# The 2005 SIAM Annual Meeting

Over 800 people attended the 2005 annual meeting of the Society for Industrial and Applied Mathematics (SIAM) in New Orleans, July 11-15. Hurricane Dennis had little effect on New Orleans, but it did affect other areas in the southeastern U.S., and caused some people to change their travel plans. Below are descriptions of some of the events that took place at the meeting.

*Simulation-Based Medicine: Predicting Outcomes of Cardiovascular Interventions*, **Charles A. Taylor**, Stanford University

Cardiovascular disease is the leading cause of death in industrialized nations and is predicted to be the leading cause of death in developing nations by 2010. Yet there are few tools to predict outcomes of techniques such as bypass surgery or angioplasty. Taylor spoke about modeling blood flow and the challenges associated with creating good models of blood flow. There is a great deal of data collected from a patient, so that eventually that data could be used to form pre-operative models, plan a medical intervention, and then simulate the effects of the intervention.

*New "Dimensions" in Genome Annotation*, **Bernhard Palsson**, University of California, San Diego

The sequencing of the human genome is one-dimensional in nature, even though it was a monumental task. Palsson explained other dimensions involved in our genome and those of other organisms. Most of the talk dealt with problems in two dimensions, essentially reconstructing biological networks using graphs and matrices. In this case, the topological properties of the networks are not as important as their functional states. To illustrate this point, Palsson used the analogy of a city's road map: Its topological properties are the same at 4 a.m. and 4 p.m., yet the behavior of the transportation system at the two times is likely to be very different. In regard to other dimensions, Palsson said that genomes are curled-up three-dimensional structures, and as they change in time their study incorporates four dimensions.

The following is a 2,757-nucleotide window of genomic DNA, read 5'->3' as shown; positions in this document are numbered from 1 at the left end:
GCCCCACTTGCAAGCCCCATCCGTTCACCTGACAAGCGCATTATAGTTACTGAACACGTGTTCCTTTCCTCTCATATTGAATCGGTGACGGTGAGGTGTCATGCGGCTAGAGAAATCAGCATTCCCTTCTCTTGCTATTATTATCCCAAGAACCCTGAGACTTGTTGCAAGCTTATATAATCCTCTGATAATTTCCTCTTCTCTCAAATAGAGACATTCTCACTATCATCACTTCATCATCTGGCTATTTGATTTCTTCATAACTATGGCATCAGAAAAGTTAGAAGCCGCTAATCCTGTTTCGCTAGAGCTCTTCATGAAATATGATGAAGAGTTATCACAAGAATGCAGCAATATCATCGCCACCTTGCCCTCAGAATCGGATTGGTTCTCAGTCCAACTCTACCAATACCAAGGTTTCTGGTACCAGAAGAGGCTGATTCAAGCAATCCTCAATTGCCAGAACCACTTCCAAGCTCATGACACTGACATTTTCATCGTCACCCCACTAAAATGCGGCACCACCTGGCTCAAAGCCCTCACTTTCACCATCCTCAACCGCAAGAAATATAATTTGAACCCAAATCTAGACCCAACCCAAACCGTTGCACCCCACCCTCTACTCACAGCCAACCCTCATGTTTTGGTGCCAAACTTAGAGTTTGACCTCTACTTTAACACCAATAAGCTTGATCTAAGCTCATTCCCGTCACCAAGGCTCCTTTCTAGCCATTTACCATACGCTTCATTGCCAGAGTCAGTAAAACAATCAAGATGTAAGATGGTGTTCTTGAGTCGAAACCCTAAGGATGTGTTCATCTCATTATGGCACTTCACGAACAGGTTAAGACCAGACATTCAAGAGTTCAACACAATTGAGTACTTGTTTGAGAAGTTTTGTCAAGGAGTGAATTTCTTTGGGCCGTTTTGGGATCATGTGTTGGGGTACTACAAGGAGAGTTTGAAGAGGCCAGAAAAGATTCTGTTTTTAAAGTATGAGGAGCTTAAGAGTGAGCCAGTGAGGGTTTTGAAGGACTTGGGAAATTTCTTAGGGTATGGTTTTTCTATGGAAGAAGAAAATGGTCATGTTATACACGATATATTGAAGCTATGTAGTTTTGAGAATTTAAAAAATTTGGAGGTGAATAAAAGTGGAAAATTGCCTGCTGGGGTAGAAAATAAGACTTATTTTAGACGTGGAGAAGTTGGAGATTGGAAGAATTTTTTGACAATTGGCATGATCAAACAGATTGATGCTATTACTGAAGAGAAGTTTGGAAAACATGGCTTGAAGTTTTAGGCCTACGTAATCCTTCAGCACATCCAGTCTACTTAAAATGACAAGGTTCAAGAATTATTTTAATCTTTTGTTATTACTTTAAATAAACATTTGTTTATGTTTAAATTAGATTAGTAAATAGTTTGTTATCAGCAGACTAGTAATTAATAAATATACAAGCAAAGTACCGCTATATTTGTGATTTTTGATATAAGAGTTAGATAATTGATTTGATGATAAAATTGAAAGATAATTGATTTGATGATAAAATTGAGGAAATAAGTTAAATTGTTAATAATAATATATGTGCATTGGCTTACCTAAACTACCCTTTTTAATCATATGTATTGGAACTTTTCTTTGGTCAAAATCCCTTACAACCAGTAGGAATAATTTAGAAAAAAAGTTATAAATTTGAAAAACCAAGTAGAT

*Past President's Address: How Mathematical Modeling and Analysis Impacts Our Lives*, **Mac Hyman**, Los Alamos National Laboratory

In this address, former SIAM president Mac Hyman gave several examples of applications of mathematics to weather, biology, design, hardware, and software. Hurricanes were on the minds of many attendees and Hyman stated that evacuating a mile of coastline in the U.S. costs $1 million a day. Better weather and climate models would lead to better forecasting and more effective evacuations. Hyman also noted how math has been used to build models of power grids for phased-in resumption of service after a hurricane. He pointed out how a model was very successful restoring power after Hurricane Jeanne in 2004. Hyman is involved in the TRANSIMS model which uses vast amounts of data gathered from residents of Portland, Oregon to model movement in a city. One of the many uses of TRANSIMS is modeling the spread of disease in a city. Researchers found that individuals changing their habits (such as electing to say inside) during an outbreak is one of the most effective ways of controlling an epidemic. Previous outbreak models had to assume that individual behavior remained unchanged during an outbreak. Hyman finished his address with a description of the changes in computer hardware over the years and said that if other goods' costs had decreased as much as the cost of computing power, then it would now be feasible to heat our homes with peanut butter.

*The John von Neumann Lecture: Geometry and Computational Dynamics*, **Jerrold E. Marsden**, California Institute of Technology

*Draping, Wrinkling and Crumpling: Geometry and Physics*, **L. Mahadevan**, Harvard University